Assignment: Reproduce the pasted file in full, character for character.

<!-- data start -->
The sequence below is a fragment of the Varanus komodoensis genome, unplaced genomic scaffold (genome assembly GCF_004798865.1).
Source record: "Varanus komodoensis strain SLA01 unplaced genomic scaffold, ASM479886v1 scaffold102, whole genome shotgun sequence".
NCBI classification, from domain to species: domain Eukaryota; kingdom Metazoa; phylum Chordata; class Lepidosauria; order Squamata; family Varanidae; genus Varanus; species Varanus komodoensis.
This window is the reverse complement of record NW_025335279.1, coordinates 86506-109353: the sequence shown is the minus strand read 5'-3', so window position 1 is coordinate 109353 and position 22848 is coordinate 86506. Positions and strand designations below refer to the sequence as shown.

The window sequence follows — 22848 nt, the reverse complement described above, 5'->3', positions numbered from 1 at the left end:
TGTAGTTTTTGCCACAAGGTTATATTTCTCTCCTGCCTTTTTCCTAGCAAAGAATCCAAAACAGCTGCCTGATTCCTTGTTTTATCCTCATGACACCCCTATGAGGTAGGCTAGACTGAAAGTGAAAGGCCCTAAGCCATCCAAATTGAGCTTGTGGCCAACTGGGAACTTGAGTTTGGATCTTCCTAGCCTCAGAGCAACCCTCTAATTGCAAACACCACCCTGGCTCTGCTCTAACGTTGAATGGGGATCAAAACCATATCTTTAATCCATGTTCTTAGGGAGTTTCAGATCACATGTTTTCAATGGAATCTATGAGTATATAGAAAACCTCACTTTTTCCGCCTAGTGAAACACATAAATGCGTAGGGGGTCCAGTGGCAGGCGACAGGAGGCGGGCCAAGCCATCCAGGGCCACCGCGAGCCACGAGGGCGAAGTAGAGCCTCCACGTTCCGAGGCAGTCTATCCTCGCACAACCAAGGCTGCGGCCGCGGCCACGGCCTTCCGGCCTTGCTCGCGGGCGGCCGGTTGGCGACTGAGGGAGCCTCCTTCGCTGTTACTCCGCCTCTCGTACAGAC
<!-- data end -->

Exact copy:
The sequence below is a fragment of the Varanus komodoensis genome, unplaced genomic scaffold (genome assembly GCF_004798865.1).
Source record: "Varanus komodoensis strain SLA01 unplaced genomic scaffold, ASM479886v1 scaffold102, whole genome shotgun sequence".
NCBI classification, from domain to species: domain Eukaryota; kingdom Metazoa; phylum Chordata; class Lepidosauria; order Squamata; family Varanidae; genus Varanus; species Varanus komodoensis.
This window is the reverse complement of record NW_025335279.1, coordinates 86506-109353: the sequence shown is the minus strand read 5'-3', so window position 1 is coordinate 109353 and position 22848 is coordinate 86506. Positions and strand designations below refer to the sequence as shown.

The window sequence follows — 22848 nt, the reverse complement described above, 5'->3', positions numbered from 1 at the left end:
TGTAGTTTTTGCCACAAGGTTATATTTCTCTCCTGCCTTTTTCCTAGCAAAGAATCCAAAACAGCTGCCTGATTCCTTGTTTTATCCTCATGACACCCCTATGAGGTAGGCTAGACTGAAAGTGAAAGGCCCTAAGCCATCCAAATTGAGCTTGTGGCCAACTGGGAACTTGAGTTTGGATCTTCCTAGCCTCAGAGCAACCCTCTAATTGCAAACACCACCCTGGCTCTGCTCTAACGTTGAATGGGGATCAAAACCATATCTTTAATCCATGTTCTTAGGGAGTTTCAGATCACATGTTTTCAATGGAATCTATGAGTATATAGAAAACCTCACTTTTTCCGCCTAGTGAAACACATAAATGCGTAGGGGGTCCAGTGGCAGGCGACAGGAGGCGGGCCAAGCCATCCAGGGCCACCGCGAGCCACGAGGGCGAAGTAGAGCCTCCACGTTCCGAGGCAGTCTATCCTCGCACAACCAAGGCTGCGGCCGCGGCCACGGCCTTCCGGCCTTGCTCGCGGGCGGCCGGTTGGCGACTGAGGGAGCCTCCTTCGCTGTTACTCCGCCTCTCGTACAGAC